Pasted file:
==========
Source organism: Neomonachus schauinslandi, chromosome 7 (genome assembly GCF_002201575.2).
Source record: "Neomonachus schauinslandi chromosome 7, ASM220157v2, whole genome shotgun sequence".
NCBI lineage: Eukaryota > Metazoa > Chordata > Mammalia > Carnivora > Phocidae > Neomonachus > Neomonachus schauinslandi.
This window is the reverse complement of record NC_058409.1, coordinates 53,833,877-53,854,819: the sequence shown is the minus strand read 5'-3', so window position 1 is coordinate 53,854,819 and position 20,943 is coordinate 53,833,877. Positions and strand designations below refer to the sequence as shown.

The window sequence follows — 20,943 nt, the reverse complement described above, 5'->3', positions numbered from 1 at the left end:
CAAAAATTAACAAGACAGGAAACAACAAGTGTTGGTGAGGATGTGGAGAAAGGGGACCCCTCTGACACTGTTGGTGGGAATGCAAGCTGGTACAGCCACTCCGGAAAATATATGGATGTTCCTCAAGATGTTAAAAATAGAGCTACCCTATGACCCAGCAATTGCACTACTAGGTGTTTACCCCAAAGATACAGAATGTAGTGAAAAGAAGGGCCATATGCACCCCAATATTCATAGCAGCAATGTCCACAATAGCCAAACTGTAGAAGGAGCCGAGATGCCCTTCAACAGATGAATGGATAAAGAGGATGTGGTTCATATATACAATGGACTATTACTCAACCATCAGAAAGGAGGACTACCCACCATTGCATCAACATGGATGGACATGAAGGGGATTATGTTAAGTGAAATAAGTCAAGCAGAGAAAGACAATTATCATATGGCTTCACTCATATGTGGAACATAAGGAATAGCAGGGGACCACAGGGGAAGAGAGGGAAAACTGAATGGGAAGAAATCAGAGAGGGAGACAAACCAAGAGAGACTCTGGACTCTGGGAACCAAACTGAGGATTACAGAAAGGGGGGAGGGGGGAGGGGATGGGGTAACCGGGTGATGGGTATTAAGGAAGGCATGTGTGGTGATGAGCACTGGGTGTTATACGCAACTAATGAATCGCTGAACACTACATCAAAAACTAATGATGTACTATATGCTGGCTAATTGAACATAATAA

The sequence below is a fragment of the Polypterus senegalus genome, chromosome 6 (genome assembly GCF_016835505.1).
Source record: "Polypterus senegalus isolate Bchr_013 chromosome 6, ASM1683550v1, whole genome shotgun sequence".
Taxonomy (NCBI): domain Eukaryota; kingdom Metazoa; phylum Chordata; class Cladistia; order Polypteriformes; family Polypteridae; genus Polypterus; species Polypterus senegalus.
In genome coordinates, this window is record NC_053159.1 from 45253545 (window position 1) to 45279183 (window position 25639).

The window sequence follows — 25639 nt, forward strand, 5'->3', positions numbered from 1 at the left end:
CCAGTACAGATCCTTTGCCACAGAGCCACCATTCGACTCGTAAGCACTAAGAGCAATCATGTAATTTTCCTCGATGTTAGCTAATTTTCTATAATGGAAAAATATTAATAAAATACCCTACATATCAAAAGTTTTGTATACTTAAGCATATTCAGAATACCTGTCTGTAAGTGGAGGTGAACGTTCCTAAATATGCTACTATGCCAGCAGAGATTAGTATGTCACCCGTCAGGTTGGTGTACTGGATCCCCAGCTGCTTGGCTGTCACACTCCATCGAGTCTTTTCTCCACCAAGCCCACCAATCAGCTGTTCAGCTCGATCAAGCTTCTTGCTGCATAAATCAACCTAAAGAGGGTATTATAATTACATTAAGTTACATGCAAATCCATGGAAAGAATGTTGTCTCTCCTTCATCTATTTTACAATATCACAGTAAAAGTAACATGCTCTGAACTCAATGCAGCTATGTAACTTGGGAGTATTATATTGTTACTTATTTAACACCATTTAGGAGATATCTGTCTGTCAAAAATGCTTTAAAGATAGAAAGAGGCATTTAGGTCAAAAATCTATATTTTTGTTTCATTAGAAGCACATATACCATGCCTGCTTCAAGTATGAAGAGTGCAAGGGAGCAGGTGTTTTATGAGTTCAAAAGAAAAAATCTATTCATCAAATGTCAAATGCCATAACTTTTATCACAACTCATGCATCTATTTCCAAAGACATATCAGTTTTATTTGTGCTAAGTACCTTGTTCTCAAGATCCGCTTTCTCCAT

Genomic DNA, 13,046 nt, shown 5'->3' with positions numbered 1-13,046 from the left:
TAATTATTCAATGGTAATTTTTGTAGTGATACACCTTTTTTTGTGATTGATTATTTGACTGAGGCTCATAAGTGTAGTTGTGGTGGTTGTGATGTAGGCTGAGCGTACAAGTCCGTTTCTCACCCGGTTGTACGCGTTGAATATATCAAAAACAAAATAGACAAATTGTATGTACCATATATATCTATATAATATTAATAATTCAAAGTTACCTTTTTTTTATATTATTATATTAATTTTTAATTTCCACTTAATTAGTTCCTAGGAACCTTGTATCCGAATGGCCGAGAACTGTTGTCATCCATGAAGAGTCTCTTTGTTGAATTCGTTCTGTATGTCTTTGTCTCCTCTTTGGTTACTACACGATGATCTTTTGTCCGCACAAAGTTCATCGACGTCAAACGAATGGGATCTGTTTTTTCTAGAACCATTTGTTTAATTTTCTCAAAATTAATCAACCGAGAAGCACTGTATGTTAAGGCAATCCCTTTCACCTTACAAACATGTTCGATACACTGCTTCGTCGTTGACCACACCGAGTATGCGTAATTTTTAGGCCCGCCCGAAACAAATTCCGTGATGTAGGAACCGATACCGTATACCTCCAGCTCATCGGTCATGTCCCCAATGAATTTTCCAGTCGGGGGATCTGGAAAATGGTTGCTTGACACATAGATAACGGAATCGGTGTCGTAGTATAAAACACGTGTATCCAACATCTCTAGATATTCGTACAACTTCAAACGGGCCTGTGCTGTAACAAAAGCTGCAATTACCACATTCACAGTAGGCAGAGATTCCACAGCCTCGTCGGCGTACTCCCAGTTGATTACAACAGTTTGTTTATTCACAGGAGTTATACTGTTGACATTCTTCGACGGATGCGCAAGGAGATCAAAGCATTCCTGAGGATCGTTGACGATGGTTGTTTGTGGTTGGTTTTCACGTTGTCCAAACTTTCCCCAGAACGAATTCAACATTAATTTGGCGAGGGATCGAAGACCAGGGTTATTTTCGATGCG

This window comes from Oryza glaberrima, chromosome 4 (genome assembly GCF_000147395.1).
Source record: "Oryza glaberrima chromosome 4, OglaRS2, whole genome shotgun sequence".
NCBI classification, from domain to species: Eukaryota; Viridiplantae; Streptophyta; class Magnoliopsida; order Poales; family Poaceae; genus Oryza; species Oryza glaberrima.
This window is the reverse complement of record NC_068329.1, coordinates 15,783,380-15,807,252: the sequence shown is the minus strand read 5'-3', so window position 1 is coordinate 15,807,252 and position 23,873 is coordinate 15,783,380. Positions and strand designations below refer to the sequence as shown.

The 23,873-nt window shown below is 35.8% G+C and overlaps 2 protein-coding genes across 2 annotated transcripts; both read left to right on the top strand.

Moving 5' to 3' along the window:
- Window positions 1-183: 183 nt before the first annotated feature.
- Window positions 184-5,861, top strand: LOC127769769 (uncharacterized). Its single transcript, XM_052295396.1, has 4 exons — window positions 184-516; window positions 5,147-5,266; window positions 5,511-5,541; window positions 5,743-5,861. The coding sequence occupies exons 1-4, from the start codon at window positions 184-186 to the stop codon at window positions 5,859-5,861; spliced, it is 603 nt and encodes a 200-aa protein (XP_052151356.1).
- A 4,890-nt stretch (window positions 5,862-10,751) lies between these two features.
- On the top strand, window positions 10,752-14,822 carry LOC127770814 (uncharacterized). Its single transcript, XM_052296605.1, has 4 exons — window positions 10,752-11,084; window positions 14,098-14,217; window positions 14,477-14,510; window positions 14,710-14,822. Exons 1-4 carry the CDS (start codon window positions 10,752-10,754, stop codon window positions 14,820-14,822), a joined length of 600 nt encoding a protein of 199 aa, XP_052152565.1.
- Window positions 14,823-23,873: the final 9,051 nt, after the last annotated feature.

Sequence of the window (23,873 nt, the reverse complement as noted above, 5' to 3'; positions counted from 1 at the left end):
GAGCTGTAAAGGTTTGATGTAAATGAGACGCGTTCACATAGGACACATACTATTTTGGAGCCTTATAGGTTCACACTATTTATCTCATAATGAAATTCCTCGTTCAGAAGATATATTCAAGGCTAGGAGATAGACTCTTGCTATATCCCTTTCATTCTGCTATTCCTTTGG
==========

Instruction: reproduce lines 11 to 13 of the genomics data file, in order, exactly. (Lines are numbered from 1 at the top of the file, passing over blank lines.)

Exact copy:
The window sequence follows — 25639 nt, forward strand, 5'->3', positions numbered from 1 at the left end:
CCAGTACAGATCCTTTGCCACAGAGCCACCATTCGACTCGTAAGCACTAAGAGCAATCATGTAATTTTCCTCGATGTTAGCTAATTTTCTATAATGGAAAAATATTAATAAAATACCCTACATATCAAAAGTTTTGTATACTTAAGCATATTCAGAATACCTGTCTGTAAGTGGAGGTGAACGTTCCTAAATATGCTACTATGCCAGCAGAGATTAGTATGTCACCCGTCAGGTTGGTGTACTGGATCCCCAGCTGCTTGGCTGTCACACTCCATCGAGTCTTTTCTCCACCAAGCCCACCAATCAGCTGTTCAGCTCGATCAAGCTTCTTGCTGCATAAATCAACCTAAAGAGGGTATTATAATTACATTAAGTTACATGCAAATCCATGGAAAGAATGTTGTCTCTCCTTCATCTATTTTACAATATCACAGTAAAAGTAACATGCTCTGAACTCAATGCAGCTATGTAACTTGGGAGTATTATATTGTTACTTATTTAACACCATTTAGGAGATATCTGTCTGTCAAAAATGCTTTAAAGATAGAAAGAGGCATTTAGGTCAAAAATCTATATTTTTGTTTCATTAGAAGCACATATACCATGCCTGCTTCAAGTATGAAGAGTGCAAGGGAGCAGGTGTTTTATGAGTTCAAAAGAAAAAATCTATTCATCAAATGTCAAATGCCATAACTTTTATCACAACTCATGCATCTATTTCCAAAGACATATCAGTTTTATTTGTGCTAAGTACCTTGTTCTCAAGATCCGCTTTCTCCAT

Genomic DNA, 13,046 nt, shown 5'->3' with positions numbered 1-13,046 from the left: